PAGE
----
Working as a core maintainer for PyTorch Lightning, I've grown a strong appreciation for the value of tests in software development. As I've been spinning up a new project at work, I've been spending a fair amount of time thinking about how we should test machine learning systems. A couple weeks ago, one of my coworkers sent me a fascinating paper on the topic which inspired me to dig in, collect my thoughts, and write this blog post.

In this blog post, we'll cover what testing looks like for traditional software development, why testing machine learning systems can be different, and discuss some strategies for writing effective tests for machine learning systems. We'll also clarify the distinction between the closely related roles of evaluation and testing as part of the model development process. By the end of this blog post, I hope you're convinced of both the extra work required to effectively test machine learning systems and the value of doing such work.

## What's different about testing machine learning systems?

In traditional software systems, humans write the logic which interacts with data to produce a desired behavior. Our software tests help ensure that this written logic aligns with the actual expected behavior.

However, in machine learning systems, humans provide desired behavior as examples during training and the model optimization process produces the logic of the system. How do we ensure this learned logic is going to consistently produce our desired behavior?

Let's start by looking at the best practices for testing traditional software systems and developing high-quality software.

A typical software testing suite will include:

• unit tests which operate on atomic pieces of the codebase and can be run quickly during development,
• regression tests replicate bugs that we've previously encountered and fixed,
• integration tests which are typically longer-running tests that observe higher-level behaviors that leverage multiple components in the codebase,

• don't merge code unless all tests are passing,
• always write tests for newly introduced logic when contributing code,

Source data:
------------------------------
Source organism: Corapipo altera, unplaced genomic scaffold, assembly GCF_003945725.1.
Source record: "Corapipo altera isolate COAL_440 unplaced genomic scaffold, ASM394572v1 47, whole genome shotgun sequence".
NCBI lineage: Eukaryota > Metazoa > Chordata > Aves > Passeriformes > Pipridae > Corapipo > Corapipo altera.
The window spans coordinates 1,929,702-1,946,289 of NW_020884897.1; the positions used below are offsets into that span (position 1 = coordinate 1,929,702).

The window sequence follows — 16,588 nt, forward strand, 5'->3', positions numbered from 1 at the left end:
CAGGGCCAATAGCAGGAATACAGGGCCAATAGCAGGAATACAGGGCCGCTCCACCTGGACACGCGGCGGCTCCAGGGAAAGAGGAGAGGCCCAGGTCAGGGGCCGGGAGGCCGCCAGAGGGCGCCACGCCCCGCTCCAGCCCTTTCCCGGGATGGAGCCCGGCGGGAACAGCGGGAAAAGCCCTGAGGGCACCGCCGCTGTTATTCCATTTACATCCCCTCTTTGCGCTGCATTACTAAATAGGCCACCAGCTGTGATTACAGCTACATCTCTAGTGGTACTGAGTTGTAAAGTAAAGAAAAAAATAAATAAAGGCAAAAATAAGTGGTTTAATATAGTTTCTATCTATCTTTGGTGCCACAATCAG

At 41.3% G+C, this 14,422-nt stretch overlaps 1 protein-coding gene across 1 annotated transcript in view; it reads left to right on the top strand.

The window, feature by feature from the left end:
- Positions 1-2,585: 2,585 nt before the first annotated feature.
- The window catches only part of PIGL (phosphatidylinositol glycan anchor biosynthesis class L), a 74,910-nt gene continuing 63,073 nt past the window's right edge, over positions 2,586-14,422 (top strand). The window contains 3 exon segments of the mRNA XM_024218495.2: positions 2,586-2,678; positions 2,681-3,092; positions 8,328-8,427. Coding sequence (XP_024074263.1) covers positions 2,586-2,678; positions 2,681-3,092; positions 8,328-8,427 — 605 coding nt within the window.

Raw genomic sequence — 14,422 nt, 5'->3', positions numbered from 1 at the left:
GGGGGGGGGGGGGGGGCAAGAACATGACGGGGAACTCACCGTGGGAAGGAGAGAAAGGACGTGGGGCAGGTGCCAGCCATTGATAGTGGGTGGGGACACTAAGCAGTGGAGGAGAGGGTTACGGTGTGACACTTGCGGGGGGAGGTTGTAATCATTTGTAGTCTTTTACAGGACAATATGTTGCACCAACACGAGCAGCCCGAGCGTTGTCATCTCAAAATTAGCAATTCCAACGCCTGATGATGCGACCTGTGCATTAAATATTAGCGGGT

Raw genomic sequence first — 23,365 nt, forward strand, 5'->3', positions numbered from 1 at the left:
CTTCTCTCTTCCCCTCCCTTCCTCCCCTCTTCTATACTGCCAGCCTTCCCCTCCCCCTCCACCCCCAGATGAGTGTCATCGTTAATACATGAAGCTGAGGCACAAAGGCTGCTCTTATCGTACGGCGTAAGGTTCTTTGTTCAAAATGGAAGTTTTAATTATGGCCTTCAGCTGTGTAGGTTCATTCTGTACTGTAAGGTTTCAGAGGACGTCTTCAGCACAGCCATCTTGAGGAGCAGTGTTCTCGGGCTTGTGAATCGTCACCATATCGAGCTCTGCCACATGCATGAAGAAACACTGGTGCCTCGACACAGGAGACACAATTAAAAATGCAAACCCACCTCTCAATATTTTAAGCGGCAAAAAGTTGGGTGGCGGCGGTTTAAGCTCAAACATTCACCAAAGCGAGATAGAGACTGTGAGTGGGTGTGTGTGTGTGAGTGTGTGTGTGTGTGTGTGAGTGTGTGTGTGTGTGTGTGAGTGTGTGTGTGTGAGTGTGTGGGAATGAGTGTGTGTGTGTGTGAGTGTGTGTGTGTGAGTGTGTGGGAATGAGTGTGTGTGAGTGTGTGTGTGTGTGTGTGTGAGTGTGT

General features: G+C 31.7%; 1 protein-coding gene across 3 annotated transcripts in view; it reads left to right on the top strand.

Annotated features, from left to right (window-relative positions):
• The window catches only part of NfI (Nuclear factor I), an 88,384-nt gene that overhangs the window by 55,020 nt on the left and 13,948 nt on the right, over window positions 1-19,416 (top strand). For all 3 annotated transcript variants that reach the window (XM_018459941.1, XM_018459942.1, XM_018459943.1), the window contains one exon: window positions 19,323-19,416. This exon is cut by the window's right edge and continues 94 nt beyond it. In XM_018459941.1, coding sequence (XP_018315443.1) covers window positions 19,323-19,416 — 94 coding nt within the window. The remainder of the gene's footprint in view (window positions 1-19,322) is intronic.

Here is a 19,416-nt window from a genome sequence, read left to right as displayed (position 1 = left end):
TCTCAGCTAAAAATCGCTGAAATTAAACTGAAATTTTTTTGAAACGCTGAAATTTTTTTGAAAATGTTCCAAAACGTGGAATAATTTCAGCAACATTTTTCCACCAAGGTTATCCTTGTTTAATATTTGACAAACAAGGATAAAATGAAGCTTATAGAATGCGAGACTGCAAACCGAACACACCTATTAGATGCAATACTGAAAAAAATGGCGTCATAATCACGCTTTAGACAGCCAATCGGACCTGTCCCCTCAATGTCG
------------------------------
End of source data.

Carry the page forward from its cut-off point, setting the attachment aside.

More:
• when contributing a bug fix, be sure to write a test to capture the bug and prevent future regressions.

When we run our testing suite against the new code, we'll get a report of the specific behaviors that we've written tests around and verify that our code changes don't affect the expected behavior of the system. If a test fails, we'll know which specific behavior is no longer aligned with our expected output. We can also look at this testing report to get an understanding of how extensive our tests are by looking at metrics such as code coverage.

Let's contrast this with a typical workflow for developing machine learning systems. After training a new model, we'll typically produce an evaluation report including:

• performance of an established metric on a validation dataset,
• plots such as precision-recall curves,
• operational statistics such as inference speed,
• examples where the model was most confidently incorrect,

• save all of the hyper-parameters used to train the model,
• only promote models which offer an improvement over the existing model (or baseline) when evaluated on the same dataset.

When reviewing a new machine learning model, we'll inspect metrics and plots which summarize model performance over a validation dataset. We're able to compare performance between multiple models and make relative judgements, but we're not immediately able to characterize specific model behaviors. For example, figuring out where the model is failing usually requires additional investigative work; one common practice here is to look through a list of the top most egregious model errors on the validation dataset and manually categorize these failure modes.

Assuming we write behavioral tests for our models (discussed below), there's also the question of whether or not we have enough tests! While traditional software tests have metrics such as the lines of code covered when running tests, this becomes harder to quantify when you shift your application logic from lines of code to parameters of a machine learning model. Do we want to quantify our test coverage with respect to the input data distribution? Or perhaps the possible activations inside the model?